- A friendly yet informative about page, and a call-to-action to hire you
- A simple copywriting portfolio page. Though terribly outdated, you can view my copywriting portfolio page here. It’s insanely simple to create and quite inexcusable if you don’t have one. I’ve sent that link to prospects who have hired me for $25,000+ contracts. If you don’t make it easy for people to hire you, people won’t hire you.
#6. Interview Them
At some point you will have to talk to the copywriter. Don’t correspond solely through email. The human touch is important.
Now, if this person does not have a website where you can get many of the following questions answered … hire someone else who does. As the client, you should not have to pay for the copywriter’s laziness and lack of preparation.
If you still really want to hire this person, ask these questions. You deserve to know who you’re about to do business with. Sure, it would have been nice if they did the proper job of providing these answers on a simple web page but again, you should not have to pay for the freelancer’s laziness and lack of preparation. Ask away.
- How did you get into copywriting?
- What kind of copy do you specialize in?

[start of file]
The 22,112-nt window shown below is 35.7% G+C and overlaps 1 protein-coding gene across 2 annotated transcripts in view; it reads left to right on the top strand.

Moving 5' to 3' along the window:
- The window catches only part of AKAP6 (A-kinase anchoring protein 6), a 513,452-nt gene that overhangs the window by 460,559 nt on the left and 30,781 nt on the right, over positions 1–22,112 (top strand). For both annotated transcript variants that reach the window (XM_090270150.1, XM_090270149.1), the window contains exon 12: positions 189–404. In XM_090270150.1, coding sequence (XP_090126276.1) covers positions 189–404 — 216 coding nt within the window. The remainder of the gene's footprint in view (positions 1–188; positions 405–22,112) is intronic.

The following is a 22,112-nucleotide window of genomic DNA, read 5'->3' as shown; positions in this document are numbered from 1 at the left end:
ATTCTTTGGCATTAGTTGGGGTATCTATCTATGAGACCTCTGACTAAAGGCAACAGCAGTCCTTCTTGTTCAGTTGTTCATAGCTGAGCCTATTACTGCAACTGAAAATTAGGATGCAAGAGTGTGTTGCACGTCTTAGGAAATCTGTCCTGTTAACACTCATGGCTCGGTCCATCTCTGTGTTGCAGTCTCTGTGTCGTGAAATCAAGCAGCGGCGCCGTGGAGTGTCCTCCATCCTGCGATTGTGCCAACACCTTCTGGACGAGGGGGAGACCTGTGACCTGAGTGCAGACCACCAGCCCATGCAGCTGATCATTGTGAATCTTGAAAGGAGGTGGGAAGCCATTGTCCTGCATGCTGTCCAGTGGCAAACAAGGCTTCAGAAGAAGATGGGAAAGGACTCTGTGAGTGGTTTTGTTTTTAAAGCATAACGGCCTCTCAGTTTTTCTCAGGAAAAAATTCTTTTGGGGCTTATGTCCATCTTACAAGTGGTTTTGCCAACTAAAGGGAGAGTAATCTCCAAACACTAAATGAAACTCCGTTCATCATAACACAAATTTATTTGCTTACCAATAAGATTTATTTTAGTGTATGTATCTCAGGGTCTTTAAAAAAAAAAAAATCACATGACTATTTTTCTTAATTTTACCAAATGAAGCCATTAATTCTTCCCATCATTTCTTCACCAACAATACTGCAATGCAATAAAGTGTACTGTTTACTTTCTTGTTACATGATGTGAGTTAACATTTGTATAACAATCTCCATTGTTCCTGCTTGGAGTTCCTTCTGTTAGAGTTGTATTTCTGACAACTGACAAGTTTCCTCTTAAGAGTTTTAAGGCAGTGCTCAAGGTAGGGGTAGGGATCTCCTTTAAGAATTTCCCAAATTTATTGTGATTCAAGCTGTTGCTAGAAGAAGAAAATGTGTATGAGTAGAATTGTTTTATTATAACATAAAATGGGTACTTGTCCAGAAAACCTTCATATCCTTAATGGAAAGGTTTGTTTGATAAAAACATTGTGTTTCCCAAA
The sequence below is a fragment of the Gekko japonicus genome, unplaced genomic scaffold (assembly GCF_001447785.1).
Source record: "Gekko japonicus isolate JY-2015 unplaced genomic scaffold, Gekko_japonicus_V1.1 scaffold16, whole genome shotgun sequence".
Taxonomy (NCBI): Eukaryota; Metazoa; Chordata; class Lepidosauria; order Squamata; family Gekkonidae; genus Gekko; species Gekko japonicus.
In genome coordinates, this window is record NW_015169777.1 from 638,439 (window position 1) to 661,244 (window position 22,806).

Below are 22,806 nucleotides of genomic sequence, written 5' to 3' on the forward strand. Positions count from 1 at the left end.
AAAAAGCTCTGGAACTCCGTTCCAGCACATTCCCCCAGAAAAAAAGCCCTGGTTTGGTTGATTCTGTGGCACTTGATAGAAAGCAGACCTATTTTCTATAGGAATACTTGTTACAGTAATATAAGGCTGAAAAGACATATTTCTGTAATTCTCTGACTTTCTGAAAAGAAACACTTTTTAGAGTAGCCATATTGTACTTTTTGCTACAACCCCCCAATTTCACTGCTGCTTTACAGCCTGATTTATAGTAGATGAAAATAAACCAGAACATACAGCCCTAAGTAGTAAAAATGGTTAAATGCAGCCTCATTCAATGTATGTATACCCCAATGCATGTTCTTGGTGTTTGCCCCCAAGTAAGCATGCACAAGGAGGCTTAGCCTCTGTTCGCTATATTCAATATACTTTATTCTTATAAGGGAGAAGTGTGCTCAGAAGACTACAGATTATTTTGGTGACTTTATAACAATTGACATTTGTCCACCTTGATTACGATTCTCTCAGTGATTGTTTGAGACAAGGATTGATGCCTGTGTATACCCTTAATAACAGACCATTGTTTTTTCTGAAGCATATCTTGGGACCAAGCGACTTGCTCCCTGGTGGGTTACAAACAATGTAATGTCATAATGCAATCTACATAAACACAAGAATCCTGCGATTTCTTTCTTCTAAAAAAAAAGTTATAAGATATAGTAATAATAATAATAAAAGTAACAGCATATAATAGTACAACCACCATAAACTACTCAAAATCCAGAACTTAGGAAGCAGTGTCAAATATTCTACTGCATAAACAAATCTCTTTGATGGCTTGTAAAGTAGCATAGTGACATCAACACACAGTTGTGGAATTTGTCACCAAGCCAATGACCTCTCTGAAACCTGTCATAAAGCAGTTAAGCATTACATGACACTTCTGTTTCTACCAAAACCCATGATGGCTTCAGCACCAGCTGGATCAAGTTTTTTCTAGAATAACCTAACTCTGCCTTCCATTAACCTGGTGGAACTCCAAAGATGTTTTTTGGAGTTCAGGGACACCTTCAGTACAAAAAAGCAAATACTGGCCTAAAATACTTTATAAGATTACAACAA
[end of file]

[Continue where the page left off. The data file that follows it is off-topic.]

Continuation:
- Is there a product category you prefer to write for?
- Do you have samples?
- Who have you worked with, and in what capacity?
- Do you have any professional certifications, or degrees in English, journalism, or marketing? (I ask this more to ensure the person isn’t grammatically illiterate, or spells worse than a 1st grader.)
- Have you ever come up with copy (headline, story, blog post) that you thought was amazing, but your client didn’t? What did you do?
Copywriters, it may behoove you to literally copy and paste the questions above, answer them, and literally post that copy on your about page and LinkedIn profile. This is not hard to do. I dare say this could improve both the frequency of requests and the quality of prospects you attract.
#7. Find Personal Recommendations
This is an age-old business practice, so ask your friends and colleagues for recommendations. These days, most of my big copy requests come from referrals. Years ago, I was contacted by Donald Miller of StoryBrand for a copy project. He had never heard of me, but said he was referred to me by Michael Hyatt‘s CMO and my friend Ray Edwards.
You copywriters may then say, “See Mike? If that’s what works for you, why should I setup a site and answer all those questions from point #6 above?”
Because when I spoke to Don, he said “I spent the last few hours reading through your website and really felt like I got to know you. Then I filled out your form.”
Copywriters, stop selling, start serving. Providing content on a site is a way of serving your prospects. It makes it easy for them to get to know you on their own time, and establishes your expertise. Don’t be lazy. Stop shooting yourself in the foot. If you make it easy for people to hire you, and you’ll win more contracts.
Doing this simple exercise will immediately set you apart from most of your peers and allow you a greater opportunity to speak the language of your ideal customer.